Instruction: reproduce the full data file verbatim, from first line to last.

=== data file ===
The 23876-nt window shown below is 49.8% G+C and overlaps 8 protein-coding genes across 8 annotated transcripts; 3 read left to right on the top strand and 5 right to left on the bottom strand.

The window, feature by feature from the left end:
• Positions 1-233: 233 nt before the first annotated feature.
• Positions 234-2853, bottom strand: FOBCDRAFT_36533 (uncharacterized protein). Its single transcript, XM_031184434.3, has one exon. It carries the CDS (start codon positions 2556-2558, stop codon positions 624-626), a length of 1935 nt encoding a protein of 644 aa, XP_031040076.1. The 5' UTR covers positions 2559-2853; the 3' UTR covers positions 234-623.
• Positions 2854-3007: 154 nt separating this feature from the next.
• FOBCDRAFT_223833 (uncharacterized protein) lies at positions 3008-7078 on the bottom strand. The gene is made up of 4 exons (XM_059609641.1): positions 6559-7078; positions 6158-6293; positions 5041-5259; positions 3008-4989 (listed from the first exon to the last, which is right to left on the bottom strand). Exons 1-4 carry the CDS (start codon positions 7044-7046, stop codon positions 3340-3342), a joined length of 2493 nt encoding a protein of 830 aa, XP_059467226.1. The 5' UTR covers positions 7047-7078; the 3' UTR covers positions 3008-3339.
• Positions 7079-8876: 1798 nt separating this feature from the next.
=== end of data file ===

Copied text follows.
The 23876-nt window shown below is 49.8% G+C and overlaps 8 protein-coding genes across 8 annotated transcripts; 3 read left to right on the top strand and 5 right to left on the bottom strand.

The window, feature by feature from the left end:
• Positions 1-233: 233 nt before the first annotated feature.
• Positions 234-2853, bottom strand: FOBCDRAFT_36533 (uncharacterized protein). Its single transcript, XM_031184434.3, has one exon. It carries the CDS (start codon positions 2556-2558, stop codon positions 624-626), a length of 1935 nt encoding a protein of 644 aa, XP_031040076.1. The 5' UTR covers positions 2559-2853; the 3' UTR covers positions 234-623.
• Positions 2854-3007: 154 nt separating this feature from the next.
• FOBCDRAFT_223833 (uncharacterized protein) lies at positions 3008-7078 on the bottom strand. The gene is made up of 4 exons (XM_059609641.1): positions 6559-7078; positions 6158-6293; positions 5041-5259; positions 3008-4989 (listed from the first exon to the last, which is right to left on the bottom strand). Exons 1-4 carry the CDS (start codon positions 7044-7046, stop codon positions 3340-3342), a joined length of 2493 nt encoding a protein of 830 aa, XP_059467226.1. The 5' UTR covers positions 7047-7078; the 3' UTR covers positions 3008-3339.
• Positions 7079-8876: 1798 nt separating this feature from the next.